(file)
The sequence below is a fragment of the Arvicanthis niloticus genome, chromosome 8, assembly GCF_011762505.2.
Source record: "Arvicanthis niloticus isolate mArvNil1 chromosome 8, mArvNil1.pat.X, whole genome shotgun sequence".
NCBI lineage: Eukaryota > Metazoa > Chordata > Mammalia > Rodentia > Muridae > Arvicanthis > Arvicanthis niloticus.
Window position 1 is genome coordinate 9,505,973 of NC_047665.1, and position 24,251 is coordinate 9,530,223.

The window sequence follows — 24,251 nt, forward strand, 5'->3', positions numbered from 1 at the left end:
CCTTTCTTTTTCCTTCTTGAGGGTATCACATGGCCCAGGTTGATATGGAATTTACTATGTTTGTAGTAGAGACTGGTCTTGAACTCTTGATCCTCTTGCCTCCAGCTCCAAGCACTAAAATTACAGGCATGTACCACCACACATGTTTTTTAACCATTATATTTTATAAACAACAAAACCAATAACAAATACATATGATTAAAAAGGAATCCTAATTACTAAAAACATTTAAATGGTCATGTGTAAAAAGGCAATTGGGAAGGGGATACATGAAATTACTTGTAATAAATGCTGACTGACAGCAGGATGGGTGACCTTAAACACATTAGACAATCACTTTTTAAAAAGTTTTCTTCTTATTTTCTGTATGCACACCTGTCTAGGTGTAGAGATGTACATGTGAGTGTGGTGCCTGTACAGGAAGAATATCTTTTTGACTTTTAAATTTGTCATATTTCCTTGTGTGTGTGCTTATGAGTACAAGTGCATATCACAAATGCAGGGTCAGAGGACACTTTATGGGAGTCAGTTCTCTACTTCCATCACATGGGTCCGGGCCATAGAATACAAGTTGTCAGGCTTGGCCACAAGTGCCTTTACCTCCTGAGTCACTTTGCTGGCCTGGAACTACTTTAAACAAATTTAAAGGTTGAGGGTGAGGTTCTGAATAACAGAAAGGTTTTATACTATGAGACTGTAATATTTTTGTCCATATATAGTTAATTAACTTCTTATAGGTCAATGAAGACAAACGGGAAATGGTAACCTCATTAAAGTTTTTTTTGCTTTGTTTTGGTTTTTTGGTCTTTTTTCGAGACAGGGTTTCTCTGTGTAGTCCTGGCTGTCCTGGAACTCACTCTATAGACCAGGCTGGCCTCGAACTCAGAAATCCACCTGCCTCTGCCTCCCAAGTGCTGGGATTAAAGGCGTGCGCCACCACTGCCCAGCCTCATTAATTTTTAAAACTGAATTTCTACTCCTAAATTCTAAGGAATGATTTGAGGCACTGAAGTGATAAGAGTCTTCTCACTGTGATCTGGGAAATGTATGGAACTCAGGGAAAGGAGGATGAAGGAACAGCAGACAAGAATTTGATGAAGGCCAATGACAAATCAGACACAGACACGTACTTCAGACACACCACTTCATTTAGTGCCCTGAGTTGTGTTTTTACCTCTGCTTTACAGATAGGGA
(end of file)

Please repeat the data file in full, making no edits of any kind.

The sequence below is a fragment of the Arvicanthis niloticus genome, chromosome 8, assembly GCF_011762505.2.
Source record: "Arvicanthis niloticus isolate mArvNil1 chromosome 8, mArvNil1.pat.X, whole genome shotgun sequence".
NCBI lineage: Eukaryota > Metazoa > Chordata > Mammalia > Rodentia > Muridae > Arvicanthis > Arvicanthis niloticus.
Window position 1 is genome coordinate 9,505,973 of NC_047665.1, and position 24,251 is coordinate 9,530,223.

The window sequence follows — 24,251 nt, forward strand, 5'->3', positions numbered from 1 at the left end:
CCTTTCTTTTTCCTTCTTGAGGGTATCACATGGCCCAGGTTGATATGGAATTTACTATGTTTGTAGTAGAGACTGGTCTTGAACTCTTGATCCTCTTGCCTCCAGCTCCAAGCACTAAAATTACAGGCATGTACCACCACACATGTTTTTTAACCATTATATTTTATAAACAACAAAACCAATAACAAATACATATGATTAAAAAGGAATCCTAATTACTAAAAACATTTAAATGGTCATGTGTAAAAAGGCAATTGGGAAGGGGATACATGAAATTACTTGTAATAAATGCTGACTGACAGCAGGATGGGTGACCTTAAACACATTAGACAATCACTTTTTAAAAAGTTTTCTTCTTATTTTCTGTATGCACACCTGTCTAGGTGTAGAGATGTACATGTGAGTGTGGTGCCTGTACAGGAAGAATATCTTTTTGACTTTTAAATTTGTCATATTTCCTTGTGTGTGTGCTTATGAGTACAAGTGCATATCACAAATGCAGGGTCAGAGGACACTTTATGGGAGTCAGTTCTCTACTTCCATCACATGGGTCCGGGCCATAGAATACAAGTTGTCAGGCTTGGCCACAAGTGCCTTTACCTCCTGAGTCACTTTGCTGGCCTGGAACTACTTTAAACAAATTTAAAGGTTGAGGGTGAGGTTCTGAATAACAGAAAGGTTTTATACTATGAGACTGTAATATTTTTGTCCATATATAGTTAATTAACTTCTTATAGGTCAATGAAGACAAACGGGAAATGGTAACCTCATTAAAGTTTTTTTTGCTTTGTTTTGGTTTTTTGGTCTTTTTTCGAGACAGGGTTTCTCTGTGTAGTCCTGGCTGTCCTGGAACTCACTCTATAGACCAGGCTGGCCTCGAACTCAGAAATCCACCTGCCTCTGCCTCCCAAGTGCTGGGATTAAAGGCGTGCGCCACCACTGCCCAGCCTCATTAATTTTTAAAACTGAATTTCTACTCCTAAATTCTAAGGAATGATTTGAGGCACTGAAGTGATAAGAGTCTTCTCACTGTGATCTGGGAAATGTATGGAACTCAGGGAAAGGAGGATGAAGGAACAGCAGACAAGAATTTGATGAAGGCCAATGACAAATCAGACACAGACACGTACTTCAGACACACCACTTCATTTAGTGCCCTGAGTTGTGTTTTTACCTCTGCTTTACAGATAGGGA